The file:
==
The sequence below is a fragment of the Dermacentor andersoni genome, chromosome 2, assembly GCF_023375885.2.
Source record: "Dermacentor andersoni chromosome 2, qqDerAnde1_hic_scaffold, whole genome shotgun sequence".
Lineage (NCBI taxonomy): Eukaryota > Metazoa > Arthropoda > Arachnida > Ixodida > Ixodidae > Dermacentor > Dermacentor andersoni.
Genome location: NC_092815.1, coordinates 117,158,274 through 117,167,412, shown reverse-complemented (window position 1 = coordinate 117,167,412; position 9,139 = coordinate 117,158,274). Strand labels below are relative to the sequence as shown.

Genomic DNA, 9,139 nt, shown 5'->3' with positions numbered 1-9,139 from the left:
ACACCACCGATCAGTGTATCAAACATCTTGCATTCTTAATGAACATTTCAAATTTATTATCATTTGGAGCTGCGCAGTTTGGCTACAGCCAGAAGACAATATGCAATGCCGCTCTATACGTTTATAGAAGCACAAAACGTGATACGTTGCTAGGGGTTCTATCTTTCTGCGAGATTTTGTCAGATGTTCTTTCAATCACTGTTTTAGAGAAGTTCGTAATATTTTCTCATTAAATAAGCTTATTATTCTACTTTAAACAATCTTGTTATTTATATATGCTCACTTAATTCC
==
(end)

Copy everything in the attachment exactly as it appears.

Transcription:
The sequence below is a fragment of the Dermacentor andersoni genome, chromosome 2, assembly GCF_023375885.2.
Source record: "Dermacentor andersoni chromosome 2, qqDerAnde1_hic_scaffold, whole genome shotgun sequence".
Lineage (NCBI taxonomy): Eukaryota > Metazoa > Arthropoda > Arachnida > Ixodida > Ixodidae > Dermacentor > Dermacentor andersoni.
Genome location: NC_092815.1, coordinates 117,158,274 through 117,167,412, shown reverse-complemented (window position 1 = coordinate 117,167,412; position 9,139 = coordinate 117,158,274). Strand labels below are relative to the sequence as shown.

Genomic DNA, 9,139 nt, shown 5'->3' with positions numbered 1-9,139 from the left:
ACACCACCGATCAGTGTATCAAACATCTTGCATTCTTAATGAACATTTCAAATTTATTATCATTTGGAGCTGCGCAGTTTGGCTACAGCCAGAAGACAATATGCAATGCCGCTCTATACGTTTATAGAAGCACAAAACGTGATACGTTGCTAGGGGTTCTATCTTTCTGCGAGATTTTGTCAGATGTTCTTTCAATCACTGTTTTAGAGAAGTTCGTAATATTTTCTCATTAAATAAGCTTATTATTCTACTTTAAACAATCTTGTTATTTATATATGCTCACTTAATTCC